Quit tossing fish guts into shark-filled waters, Long Beach lifeguards say

In mid-May, officials in Long Beach issued an advisory to beachgoers after several sharks were spotted in the shallow waters off the coast.

With a sizzling heat wave expected to drive uncounted Southern California residents to area beaches this weekend, lifeguards in Long Beach are urging anglers and film crews to stop attracting sharks with bloody chum.

The warning comes at a time of increased shark activity along the California coast. A seasonal glut of juvenile great white sharks has prompted the temporary closure of several beaches and resulted in the injury of at least two surfers.

Long Beach safety officials said they were alarmed recently to hear reports of film crews tossing fish guts near shore in order to draw the predators closer to their cameras.

“There is no shot worth somebody’s life — we are all responsible for maintaining public safety,” said firefighter-paramedic Jake Heflin, spokesman for the Long Beach Fire Department.

Lifeguards have recently spotted film crews as well as commercial and recreational fishing vessels throwing chum into the water to lure sharks near the Long Beach harbor, according to Heflin.


When lifeguards approached the groups, the activity often stopped, he said.

On one occasion recently, lifeguards intervened before a film crew with National Geographic could begin chumming, Heflin said. He said the crew was cooperative.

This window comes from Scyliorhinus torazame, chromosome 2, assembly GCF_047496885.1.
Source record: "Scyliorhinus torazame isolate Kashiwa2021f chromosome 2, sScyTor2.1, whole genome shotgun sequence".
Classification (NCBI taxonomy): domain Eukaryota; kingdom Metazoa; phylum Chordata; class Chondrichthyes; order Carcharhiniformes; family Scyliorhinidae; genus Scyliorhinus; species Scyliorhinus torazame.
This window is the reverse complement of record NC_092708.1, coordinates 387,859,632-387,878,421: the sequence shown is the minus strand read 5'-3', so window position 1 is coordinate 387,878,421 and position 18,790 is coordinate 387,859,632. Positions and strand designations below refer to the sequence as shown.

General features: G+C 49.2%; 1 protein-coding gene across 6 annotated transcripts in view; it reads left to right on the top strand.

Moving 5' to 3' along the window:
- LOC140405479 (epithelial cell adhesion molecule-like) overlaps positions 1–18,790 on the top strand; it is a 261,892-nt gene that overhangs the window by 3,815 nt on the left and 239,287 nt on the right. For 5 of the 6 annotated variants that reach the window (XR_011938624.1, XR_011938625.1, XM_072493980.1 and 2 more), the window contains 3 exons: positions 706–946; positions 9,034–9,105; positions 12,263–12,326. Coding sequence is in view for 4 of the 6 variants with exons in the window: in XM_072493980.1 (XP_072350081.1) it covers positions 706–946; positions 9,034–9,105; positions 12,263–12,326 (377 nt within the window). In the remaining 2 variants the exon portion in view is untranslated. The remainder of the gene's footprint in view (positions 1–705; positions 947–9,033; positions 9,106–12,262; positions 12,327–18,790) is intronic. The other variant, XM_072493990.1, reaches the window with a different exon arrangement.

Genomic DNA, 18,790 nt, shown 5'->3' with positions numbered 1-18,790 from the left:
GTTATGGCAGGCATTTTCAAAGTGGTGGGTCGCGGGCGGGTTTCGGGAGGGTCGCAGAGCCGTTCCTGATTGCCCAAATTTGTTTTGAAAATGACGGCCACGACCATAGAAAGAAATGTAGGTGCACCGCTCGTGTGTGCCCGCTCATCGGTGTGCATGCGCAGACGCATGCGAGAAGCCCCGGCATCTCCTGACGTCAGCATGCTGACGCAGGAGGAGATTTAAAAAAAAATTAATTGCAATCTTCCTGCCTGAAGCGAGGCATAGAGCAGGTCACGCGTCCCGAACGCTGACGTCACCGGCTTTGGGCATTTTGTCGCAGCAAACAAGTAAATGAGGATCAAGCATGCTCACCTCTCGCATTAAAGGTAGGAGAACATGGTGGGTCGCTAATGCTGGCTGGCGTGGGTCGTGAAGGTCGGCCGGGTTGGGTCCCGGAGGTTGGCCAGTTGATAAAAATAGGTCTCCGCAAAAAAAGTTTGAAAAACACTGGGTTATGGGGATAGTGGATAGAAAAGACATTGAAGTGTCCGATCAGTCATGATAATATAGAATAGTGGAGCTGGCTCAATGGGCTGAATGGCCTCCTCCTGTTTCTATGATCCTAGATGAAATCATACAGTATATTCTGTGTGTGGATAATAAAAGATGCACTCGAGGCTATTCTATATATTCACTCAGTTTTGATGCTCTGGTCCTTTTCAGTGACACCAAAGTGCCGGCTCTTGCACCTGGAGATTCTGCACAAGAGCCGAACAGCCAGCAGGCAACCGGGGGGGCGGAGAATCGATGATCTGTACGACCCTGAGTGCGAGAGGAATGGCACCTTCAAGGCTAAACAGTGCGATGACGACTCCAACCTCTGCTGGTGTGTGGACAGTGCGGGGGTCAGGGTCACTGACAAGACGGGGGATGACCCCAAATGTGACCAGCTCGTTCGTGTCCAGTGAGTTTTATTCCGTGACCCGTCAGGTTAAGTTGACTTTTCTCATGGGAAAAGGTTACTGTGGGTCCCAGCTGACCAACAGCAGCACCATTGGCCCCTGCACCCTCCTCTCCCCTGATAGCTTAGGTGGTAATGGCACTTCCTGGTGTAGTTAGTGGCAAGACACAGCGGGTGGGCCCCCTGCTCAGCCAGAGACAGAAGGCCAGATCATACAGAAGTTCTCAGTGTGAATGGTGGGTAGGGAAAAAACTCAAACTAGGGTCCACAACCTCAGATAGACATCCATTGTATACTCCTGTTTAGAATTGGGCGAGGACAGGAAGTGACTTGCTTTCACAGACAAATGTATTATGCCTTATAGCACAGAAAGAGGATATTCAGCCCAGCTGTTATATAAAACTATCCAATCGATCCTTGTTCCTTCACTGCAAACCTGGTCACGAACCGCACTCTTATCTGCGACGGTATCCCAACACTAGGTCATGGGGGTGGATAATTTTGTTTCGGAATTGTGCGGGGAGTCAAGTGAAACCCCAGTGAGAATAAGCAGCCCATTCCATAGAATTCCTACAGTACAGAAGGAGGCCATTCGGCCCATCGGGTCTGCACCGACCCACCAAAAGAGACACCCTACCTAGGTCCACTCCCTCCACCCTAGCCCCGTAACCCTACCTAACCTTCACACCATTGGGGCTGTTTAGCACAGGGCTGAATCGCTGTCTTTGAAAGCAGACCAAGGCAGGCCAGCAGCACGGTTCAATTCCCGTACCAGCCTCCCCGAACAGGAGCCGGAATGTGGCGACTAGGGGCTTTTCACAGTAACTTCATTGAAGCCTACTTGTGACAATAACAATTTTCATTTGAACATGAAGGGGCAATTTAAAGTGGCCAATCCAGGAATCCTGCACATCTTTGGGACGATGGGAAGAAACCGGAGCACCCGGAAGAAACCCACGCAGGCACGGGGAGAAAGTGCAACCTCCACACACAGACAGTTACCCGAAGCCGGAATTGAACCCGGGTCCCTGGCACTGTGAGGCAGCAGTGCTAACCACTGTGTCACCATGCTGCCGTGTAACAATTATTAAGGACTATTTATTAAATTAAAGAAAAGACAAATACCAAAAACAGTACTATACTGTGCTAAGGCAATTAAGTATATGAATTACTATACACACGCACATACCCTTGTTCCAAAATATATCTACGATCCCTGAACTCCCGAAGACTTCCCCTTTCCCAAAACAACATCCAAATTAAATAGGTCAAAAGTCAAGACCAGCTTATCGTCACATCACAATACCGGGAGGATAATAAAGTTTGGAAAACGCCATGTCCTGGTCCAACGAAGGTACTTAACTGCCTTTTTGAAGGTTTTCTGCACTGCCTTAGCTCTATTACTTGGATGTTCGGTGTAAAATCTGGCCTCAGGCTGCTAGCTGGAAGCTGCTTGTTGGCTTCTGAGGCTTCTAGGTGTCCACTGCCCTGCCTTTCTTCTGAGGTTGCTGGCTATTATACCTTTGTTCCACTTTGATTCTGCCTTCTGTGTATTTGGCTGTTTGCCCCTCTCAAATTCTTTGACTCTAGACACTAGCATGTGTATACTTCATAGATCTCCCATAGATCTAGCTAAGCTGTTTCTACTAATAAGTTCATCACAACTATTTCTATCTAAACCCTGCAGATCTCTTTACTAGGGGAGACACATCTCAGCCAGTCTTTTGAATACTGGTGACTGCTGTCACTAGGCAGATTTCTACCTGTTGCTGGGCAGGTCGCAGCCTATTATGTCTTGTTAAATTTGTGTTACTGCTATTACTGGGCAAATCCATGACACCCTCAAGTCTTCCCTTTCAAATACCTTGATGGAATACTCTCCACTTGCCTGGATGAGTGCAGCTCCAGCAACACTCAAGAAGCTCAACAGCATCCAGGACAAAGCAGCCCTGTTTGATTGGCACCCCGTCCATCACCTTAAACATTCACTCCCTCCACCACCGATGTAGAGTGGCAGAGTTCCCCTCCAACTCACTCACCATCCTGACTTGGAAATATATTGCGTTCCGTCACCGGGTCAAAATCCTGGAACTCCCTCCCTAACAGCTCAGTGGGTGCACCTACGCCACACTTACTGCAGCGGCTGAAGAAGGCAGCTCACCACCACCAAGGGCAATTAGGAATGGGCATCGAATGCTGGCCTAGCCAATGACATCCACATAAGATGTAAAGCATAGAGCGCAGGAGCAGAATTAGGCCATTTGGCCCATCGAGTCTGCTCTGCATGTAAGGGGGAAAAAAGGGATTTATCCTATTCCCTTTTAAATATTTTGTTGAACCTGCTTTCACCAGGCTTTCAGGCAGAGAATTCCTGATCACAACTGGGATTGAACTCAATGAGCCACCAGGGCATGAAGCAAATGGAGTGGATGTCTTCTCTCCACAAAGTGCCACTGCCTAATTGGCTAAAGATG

The recent chumming activity has been a significant public safety issue for the fire department, he said. As the department gears up for the busy summer beach season and prepares to launch its junior lifeguard program, Heflin said, officials are worried that swimmers could have an unpleasant encounter with a shark lured to the shore with bait.

“I know everybody wants the picture, but you put people’s lives at risk,” Heflin said. “You really have to question why you are doing that.”

Lifeguards have been looking for chumming activity along the shore, but enforcement has been difficult, he said. They must observe individuals tossing fish into the ocean to be able to issue a citation, for polluting the water, Heflin said.

“When we do see it, we are citing,” Heflin said.

Along with the citations, lifeguards have been conducting additional patrols of the water, he said. Signs posted along the water’s edge warn beachgoers of shark sightings.

Over the spring, the fire department received numerous reports of sharks in the waters off Peninsula Beach. Juvenile great white sharks, typically 5 to 6 feet long, have been regularly spotted near the shore.

Experts said the California coast is swarming with young sharks attracted to its safe ecosystem. Young sharks feed off a rich supply of sting rays, and pregnant female sharks prefer Southern California’s warmer water for gestation.

“It’s a nursery for young sharks,” said Chris Lowe, head of the Shark Lab at Cal State Long Beach.

But there is no way to tell how many sharks inhabit the waters off Southern California, he said.

More state and federal protections have allowed the predator population to thrive over the past 20 years.

But feeding the sharks could change their behavior, Lowe said.

Sharks could become complacent and rely on chum to survive. They could become aggressive and also linger in the waters for longer periods.

“In general, it’s a bad idea,” he said.

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